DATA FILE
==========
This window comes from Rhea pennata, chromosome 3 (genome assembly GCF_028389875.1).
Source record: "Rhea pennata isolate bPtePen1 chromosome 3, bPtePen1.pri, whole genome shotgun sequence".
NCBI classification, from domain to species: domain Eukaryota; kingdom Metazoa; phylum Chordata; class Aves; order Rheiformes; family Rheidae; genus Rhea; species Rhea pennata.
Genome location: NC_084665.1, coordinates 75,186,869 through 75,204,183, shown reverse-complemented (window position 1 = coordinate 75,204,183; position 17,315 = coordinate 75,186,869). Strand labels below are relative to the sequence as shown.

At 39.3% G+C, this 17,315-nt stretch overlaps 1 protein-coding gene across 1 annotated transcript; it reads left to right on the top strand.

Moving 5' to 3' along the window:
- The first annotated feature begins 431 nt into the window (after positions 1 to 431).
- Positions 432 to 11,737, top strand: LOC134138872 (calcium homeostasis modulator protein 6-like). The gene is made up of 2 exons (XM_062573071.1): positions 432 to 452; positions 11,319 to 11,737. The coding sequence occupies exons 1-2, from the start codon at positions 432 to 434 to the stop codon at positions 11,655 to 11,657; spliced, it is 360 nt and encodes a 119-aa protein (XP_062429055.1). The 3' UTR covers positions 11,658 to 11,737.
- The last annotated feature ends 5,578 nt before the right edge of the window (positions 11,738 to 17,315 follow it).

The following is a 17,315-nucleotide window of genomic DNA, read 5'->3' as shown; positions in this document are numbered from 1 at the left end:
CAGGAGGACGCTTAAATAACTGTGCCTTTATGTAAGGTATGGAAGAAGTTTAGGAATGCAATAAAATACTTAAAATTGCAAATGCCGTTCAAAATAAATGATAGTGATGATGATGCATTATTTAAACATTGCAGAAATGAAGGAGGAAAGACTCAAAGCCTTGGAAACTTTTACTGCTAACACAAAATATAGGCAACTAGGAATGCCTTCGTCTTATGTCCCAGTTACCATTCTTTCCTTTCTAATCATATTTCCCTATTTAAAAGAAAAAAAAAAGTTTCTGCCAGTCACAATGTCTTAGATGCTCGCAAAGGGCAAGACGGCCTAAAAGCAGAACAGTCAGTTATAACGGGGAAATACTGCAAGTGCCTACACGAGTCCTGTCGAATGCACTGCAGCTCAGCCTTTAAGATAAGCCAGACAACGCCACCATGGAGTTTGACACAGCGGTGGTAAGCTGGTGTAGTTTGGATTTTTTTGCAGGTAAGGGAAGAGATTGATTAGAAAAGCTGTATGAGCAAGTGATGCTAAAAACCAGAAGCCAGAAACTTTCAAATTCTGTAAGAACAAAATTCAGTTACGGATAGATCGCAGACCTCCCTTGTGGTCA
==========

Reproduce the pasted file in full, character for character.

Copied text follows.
This window comes from Rhea pennata, chromosome 3 (genome assembly GCF_028389875.1).
Source record: "Rhea pennata isolate bPtePen1 chromosome 3, bPtePen1.pri, whole genome shotgun sequence".
NCBI classification, from domain to species: domain Eukaryota; kingdom Metazoa; phylum Chordata; class Aves; order Rheiformes; family Rheidae; genus Rhea; species Rhea pennata.
Genome location: NC_084665.1, coordinates 75,186,869 through 75,204,183, shown reverse-complemented (window position 1 = coordinate 75,204,183; position 17,315 = coordinate 75,186,869). Strand labels below are relative to the sequence as shown.

At 39.3% G+C, this 17,315-nt stretch overlaps 1 protein-coding gene across 1 annotated transcript; it reads left to right on the top strand.

Moving 5' to 3' along the window:
- The first annotated feature begins 431 nt into the window (after positions 1 to 431).
- Positions 432 to 11,737, top strand: LOC134138872 (calcium homeostasis modulator protein 6-like). The gene is made up of 2 exons (XM_062573071.1): positions 432 to 452; positions 11,319 to 11,737. The coding sequence occupies exons 1-2, from the start codon at positions 432 to 434 to the stop codon at positions 11,655 to 11,657; spliced, it is 360 nt and encodes a 119-aa protein (XP_062429055.1). The 3' UTR covers positions 11,658 to 11,737.
- The last annotated feature ends 5,578 nt before the right edge of the window (positions 11,738 to 17,315 follow it).

The following is a 17,315-nucleotide window of genomic DNA, read 5'->3' as shown; positions in this document are numbered from 1 at the left end:
CAGGAGGACGCTTAAATAACTGTGCCTTTATGTAAGGTATGGAAGAAGTTTAGGAATGCAATAAAATACTTAAAATTGCAAATGCCGTTCAAAATAAATGATAGTGATGATGATGCATTATTTAAACATTGCAGAAATGAAGGAGGAAAGACTCAAAGCCTTGGAAACTTTTACTGCTAACACAAAATATAGGCAACTAGGAATGCCTTCGTCTTATGTCCCAGTTACCATTCTTTCCTTTCTAATCATATTTCCCTATTTAAAAGAAAAAAAAAAGTTTCTGCCAGTCACAATGTCTTAGATGCTCGCAAAGGGCAAGACGGCCTAAAAGCAGAACAGTCAGTTATAACGGGGAAATACTGCAAGTGCCTACACGAGTCCTGTCGAATGCACTGCAGCTCAGCCTTTAAGATAAGCCAGACAACGCCACCATGGAGTTTGACACAGCGGTGGTAAGCTGGTGTAGTTTGGATTTTTTTGCAGGTAAGGGAAGAGATTGATTAGAAAAGCTGTATGAGCAAGTGATGCTAAAAACCAGAAGCCAGAAACTTTCAAATTCTGTAAGAACAAAATTCAGTTACGGATAGATCGCAGACCTCCCTTGTGGTCA